Those concerns finally made their way to Queen's Park after Plastimet.

In 2007, inspired in part by the death of Bob Shaw, a Plastimet first responder who died of cancer, the government acted. Now, if a firefighter is diagnosed with one of the board's approved cancers and meets the specific criteria, the disease is presumed to be caused by the nature of their job.

It's still difficult, but we're moving in the right direction.- Dan Santoli, WSIB compensation rep for  Hamilton firefighters 

The legislation was hailed as a victory, but the union says it still leaves many unprotected.

According to data provided by the WSIB, 116 claims have been filed for work-related cancer by firefighters in Hamilton under that presumptive legislation, and 68 per cent of those claims have been approved.

But Hamilton's union says the total number of claims they've filed is actually much higher.

According to their records, the union has filed more than 300 cancer claims, some dating back 25 years, of which only 25 per cent were approved.

"Just last week we filed four new claims for retired firefighters," said Santoli.

He says the reason his numbers are so much higher is because the board numbers only cover cases that qualify for consideration under its presumptive legislation — but he files cancer claims whether they're listed in the legislation or not.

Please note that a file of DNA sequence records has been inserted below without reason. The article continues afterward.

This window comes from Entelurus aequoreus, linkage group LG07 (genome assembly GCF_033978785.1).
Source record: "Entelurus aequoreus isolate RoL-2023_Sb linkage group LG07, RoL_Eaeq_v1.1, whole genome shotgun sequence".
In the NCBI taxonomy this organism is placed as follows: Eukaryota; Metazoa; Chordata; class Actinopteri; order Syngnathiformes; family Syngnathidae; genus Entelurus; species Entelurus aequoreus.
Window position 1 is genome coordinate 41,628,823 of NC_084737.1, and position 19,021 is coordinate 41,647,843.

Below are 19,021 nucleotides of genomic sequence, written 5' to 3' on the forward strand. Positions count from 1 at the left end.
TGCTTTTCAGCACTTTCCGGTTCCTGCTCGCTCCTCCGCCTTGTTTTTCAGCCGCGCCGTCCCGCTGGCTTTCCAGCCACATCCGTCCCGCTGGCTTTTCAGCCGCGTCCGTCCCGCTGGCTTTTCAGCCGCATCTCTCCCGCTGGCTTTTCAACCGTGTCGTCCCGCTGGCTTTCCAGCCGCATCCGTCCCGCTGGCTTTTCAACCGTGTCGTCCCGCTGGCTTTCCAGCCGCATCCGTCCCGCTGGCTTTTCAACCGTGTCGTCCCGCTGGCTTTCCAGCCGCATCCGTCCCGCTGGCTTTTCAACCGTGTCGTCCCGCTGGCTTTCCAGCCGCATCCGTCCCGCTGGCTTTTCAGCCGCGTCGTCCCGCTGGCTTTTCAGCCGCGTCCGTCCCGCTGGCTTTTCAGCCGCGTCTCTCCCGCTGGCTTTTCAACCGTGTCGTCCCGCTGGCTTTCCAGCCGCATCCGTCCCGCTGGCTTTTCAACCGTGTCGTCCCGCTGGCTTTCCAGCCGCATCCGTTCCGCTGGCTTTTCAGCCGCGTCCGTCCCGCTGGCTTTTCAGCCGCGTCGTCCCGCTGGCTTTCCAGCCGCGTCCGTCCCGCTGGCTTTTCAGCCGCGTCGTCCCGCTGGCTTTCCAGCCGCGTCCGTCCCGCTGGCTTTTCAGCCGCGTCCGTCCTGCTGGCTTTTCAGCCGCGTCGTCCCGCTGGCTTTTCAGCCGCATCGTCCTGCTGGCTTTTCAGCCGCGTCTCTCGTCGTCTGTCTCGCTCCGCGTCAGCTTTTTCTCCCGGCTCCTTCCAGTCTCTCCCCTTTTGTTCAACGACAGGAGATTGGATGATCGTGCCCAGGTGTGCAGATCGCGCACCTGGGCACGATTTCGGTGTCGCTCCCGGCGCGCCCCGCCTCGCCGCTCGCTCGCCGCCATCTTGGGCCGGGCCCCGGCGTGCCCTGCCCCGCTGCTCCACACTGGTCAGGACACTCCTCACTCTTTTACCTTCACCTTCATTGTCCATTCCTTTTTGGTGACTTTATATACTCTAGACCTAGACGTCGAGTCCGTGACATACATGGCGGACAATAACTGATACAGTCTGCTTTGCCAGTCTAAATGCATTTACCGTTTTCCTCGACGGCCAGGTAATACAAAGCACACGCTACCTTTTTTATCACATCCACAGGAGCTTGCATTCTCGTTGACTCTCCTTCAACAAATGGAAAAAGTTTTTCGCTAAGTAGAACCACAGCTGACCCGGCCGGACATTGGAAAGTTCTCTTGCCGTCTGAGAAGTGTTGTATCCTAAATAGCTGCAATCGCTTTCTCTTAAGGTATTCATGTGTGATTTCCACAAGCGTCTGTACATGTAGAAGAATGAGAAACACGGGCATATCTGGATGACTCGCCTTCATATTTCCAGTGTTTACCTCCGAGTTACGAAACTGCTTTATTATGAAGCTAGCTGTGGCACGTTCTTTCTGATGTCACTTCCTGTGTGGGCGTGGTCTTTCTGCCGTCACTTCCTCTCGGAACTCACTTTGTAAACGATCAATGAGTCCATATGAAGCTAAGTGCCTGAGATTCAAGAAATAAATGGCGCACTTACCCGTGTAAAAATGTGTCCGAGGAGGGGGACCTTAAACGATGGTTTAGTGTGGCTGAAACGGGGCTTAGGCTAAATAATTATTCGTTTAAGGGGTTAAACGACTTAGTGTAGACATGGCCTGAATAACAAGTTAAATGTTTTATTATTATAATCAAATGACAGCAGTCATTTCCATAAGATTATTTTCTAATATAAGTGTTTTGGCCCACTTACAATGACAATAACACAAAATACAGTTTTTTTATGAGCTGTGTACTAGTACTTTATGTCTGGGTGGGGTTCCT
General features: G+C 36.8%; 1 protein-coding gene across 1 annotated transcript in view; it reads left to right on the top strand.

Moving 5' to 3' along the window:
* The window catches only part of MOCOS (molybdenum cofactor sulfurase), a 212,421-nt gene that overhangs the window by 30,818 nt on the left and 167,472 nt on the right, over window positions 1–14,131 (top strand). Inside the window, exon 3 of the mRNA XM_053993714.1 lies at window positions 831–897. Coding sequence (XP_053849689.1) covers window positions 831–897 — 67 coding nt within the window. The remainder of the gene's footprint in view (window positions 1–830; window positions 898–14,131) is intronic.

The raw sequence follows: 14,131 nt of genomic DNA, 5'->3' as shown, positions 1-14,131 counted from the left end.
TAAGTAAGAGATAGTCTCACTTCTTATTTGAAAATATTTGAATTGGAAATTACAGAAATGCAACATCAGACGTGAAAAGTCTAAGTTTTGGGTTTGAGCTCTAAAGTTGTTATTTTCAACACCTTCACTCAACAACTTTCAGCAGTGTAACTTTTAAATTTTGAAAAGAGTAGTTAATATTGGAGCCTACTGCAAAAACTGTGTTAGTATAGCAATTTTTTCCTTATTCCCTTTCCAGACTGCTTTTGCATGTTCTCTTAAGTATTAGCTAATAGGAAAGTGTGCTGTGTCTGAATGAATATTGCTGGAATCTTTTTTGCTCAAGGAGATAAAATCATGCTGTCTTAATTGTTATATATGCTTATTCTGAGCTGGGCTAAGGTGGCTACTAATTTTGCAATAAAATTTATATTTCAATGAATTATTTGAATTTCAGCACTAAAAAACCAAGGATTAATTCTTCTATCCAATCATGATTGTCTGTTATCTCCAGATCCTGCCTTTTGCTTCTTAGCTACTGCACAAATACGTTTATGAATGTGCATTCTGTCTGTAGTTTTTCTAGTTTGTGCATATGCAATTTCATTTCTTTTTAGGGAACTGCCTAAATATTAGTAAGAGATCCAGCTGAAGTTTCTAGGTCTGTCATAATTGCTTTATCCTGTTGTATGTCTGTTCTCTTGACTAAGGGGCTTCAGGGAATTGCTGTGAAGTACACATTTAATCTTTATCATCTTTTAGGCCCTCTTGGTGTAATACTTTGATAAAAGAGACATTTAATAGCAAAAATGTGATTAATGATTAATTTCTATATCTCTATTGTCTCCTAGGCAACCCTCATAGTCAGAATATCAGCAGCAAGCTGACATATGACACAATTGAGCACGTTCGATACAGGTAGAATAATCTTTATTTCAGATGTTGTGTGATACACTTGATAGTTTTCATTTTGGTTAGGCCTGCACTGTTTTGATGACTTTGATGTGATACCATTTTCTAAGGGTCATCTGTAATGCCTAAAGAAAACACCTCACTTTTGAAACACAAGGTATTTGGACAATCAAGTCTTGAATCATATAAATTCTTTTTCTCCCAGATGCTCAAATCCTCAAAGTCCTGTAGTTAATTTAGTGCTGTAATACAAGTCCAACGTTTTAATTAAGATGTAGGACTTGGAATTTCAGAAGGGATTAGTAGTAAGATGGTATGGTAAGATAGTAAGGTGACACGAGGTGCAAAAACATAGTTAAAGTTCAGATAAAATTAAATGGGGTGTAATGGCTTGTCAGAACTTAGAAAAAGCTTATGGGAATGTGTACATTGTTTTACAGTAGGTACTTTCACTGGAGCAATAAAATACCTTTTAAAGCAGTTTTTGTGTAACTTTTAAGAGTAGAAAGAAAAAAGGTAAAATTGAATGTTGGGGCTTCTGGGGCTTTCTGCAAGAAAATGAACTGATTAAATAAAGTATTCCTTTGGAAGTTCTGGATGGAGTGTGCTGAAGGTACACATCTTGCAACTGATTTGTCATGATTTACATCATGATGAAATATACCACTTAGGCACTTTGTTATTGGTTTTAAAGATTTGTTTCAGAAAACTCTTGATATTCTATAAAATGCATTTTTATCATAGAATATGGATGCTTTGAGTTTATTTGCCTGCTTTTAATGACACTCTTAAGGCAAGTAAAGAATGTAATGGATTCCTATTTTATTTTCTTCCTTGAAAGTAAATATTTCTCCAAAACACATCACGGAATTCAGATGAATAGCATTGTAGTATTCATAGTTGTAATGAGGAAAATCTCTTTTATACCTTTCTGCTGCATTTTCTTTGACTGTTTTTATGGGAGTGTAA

"If there's evidence it was work-related, we file it," he said.

Dan Santoli


4 years ago
Dan Santoli is the WSIB compensation representative for the Hamilton Professional Firefighters Association, local 288. 0:59

Presumptive legislation doesn't guarantee approval

A year after the new legislation came into effect, Hamilton firefighter Brad Phillips was diagnosed with bladder cancer. Phillips filed a claim to the WSIB. It was approved without issue.

But as doctors worked to remove the cancer from his bladder, they noticed he also had cancer in his kidney. So he went back for treatment.

It was a tough year, but I'm one of the lucky ones.- Brad Phillips, Hamilton firefighter